Cline, Nadler introduce bipartisan bill to protect American consumers from counterfeit goods
Congressman Ben Cline (R-VA), Jerry Nadler (D-NY), Henry C. “Hank” Johnson Jr. (D-GA) and Darrell Issa (R-CA) have introduced the Stopping Harmful Offers on Platforms by Screening Against Fakes in E-Commerce (SHOP SAFE) Act to stop the online sale of dangerous counterfeits.
According to the U.S. Census Bureau, Americans spent $791.7 billion on e-commerce in 2020, up more than 30 percent from 2019. As more consumers opt to shop online, they are increasingly vulnerable to the rising number of counterfeit goods sold on e-commerce platforms. The COVID-19 pandemic has also exacerbated this potential harm as the amount of time consumers spend online and the types of high-risk counterfeits available on these platforms have risen.
The SHOP SAFE Act reduces the availability of harmful counterfeit products online by incentivizing platforms to engage in best practices for vetting sellers and goods, addressing repeat counterfeiter sellers, and ensuring consumers have access to relevant information at the time of purchase. By reducing the number of counterfeits in the market, this legislation also protects the integrity and authenticity of the products.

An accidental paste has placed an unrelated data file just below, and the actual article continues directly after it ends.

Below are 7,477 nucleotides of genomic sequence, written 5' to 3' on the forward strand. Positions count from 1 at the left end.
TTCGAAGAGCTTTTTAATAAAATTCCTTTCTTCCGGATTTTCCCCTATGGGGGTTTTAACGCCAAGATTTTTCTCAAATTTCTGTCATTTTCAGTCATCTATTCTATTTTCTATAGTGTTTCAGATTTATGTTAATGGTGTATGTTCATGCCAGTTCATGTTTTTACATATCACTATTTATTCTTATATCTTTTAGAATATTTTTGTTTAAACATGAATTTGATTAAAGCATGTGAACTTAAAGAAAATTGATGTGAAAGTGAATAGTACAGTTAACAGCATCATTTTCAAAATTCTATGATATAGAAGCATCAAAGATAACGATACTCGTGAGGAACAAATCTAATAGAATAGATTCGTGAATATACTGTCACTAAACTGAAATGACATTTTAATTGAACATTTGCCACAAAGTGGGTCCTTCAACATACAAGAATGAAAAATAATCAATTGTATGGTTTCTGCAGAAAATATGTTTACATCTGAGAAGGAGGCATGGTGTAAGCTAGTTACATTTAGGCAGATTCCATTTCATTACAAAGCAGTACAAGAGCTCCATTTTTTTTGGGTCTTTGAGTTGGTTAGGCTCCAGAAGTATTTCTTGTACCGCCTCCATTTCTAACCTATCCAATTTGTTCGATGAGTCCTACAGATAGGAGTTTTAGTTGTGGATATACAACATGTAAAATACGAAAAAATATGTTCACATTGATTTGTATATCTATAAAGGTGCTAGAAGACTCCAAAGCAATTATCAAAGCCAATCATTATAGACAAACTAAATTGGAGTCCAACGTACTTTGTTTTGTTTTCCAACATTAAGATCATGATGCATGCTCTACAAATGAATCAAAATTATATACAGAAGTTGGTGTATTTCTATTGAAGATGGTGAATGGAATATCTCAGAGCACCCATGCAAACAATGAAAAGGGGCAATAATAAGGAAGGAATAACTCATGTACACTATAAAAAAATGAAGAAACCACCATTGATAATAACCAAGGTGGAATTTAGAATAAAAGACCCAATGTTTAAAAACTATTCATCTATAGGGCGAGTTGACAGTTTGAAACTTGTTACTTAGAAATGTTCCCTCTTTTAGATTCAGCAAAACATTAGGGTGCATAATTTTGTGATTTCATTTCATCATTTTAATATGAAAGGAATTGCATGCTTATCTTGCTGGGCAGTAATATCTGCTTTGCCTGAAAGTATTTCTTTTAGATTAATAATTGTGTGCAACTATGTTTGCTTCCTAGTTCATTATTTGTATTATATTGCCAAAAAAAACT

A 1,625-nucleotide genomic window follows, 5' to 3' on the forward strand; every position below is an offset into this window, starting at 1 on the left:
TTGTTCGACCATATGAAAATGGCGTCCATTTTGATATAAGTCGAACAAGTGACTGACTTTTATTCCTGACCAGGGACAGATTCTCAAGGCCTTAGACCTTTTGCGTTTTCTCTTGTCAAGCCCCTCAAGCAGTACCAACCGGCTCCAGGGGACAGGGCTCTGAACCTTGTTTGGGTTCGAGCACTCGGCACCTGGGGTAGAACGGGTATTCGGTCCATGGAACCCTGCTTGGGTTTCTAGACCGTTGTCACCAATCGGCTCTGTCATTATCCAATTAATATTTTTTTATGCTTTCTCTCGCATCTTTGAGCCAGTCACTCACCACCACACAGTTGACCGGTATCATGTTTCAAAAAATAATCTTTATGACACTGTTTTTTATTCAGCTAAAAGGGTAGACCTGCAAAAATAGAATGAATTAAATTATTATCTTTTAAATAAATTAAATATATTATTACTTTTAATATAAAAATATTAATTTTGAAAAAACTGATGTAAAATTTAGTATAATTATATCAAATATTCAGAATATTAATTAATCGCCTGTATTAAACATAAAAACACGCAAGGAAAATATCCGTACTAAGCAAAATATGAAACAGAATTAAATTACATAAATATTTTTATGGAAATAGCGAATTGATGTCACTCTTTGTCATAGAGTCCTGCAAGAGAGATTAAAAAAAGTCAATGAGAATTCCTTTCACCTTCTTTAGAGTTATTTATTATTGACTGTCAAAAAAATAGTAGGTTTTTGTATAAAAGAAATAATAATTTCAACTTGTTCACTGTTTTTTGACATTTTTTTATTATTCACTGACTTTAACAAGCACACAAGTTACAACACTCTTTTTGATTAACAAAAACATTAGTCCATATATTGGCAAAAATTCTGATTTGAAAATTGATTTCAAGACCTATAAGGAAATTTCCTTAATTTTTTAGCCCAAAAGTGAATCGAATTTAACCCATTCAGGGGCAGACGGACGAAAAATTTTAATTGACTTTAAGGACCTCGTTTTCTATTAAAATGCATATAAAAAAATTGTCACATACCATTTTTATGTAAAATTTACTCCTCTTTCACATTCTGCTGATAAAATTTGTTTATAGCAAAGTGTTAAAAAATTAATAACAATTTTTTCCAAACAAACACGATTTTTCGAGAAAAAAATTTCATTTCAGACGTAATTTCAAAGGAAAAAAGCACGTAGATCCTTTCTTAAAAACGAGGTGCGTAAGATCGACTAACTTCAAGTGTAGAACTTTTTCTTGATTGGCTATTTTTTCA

“As online retailers continue to grow and increasingly work with unverified third-party vendors, Congress must take steps to protect American consumers from both physical and financial harm, as well as protect the integrity and authenticity of the products,” Cline said. “The SHOP SAFE Act will help ensure consumers get the product they paid for by curbing the flow of counterfeit goods, many of which come from China. It would also aid in dismantling revenue sources for terror organizations who rely in-part on the sale of fake goods to fund their operations.”
The SHOP SAFE Act would:
- Establish trademark liability for companies who sell counterfeits that pose a risk to consumer health and safety.
- Require online platforms to establish best practices to vet sellers to ensure their legitimacy, remove counterfeit listings, and remove sellers who repeatedly sell counterfeits.
- Call for online marketplaces to take steps necessary to prevent the continued sale of counterfeits by the third-party seller or face contributory liability for their actions.
Background on counterfeits:
- Courts currently will not hold the online seller responsible for selling counterfeits to consumers regardless of the fact that the seller is responsible for every step in the transaction.
- Many counterfeits do not undergo safety testing and pose a substantial health and safety risk for consumers and pose a financial risk for companies. Products like cosmetics, baby formula, batteries, chargers, air bags, car seats, and brakes are a few of the potentially life-threatening counterfeits currently sold online.
- The Government Accountability Office (GAO) found that 20 of 47 items purchased from third party sellers on popular consumer websites were counterfeit.
Text of the bill can be found here.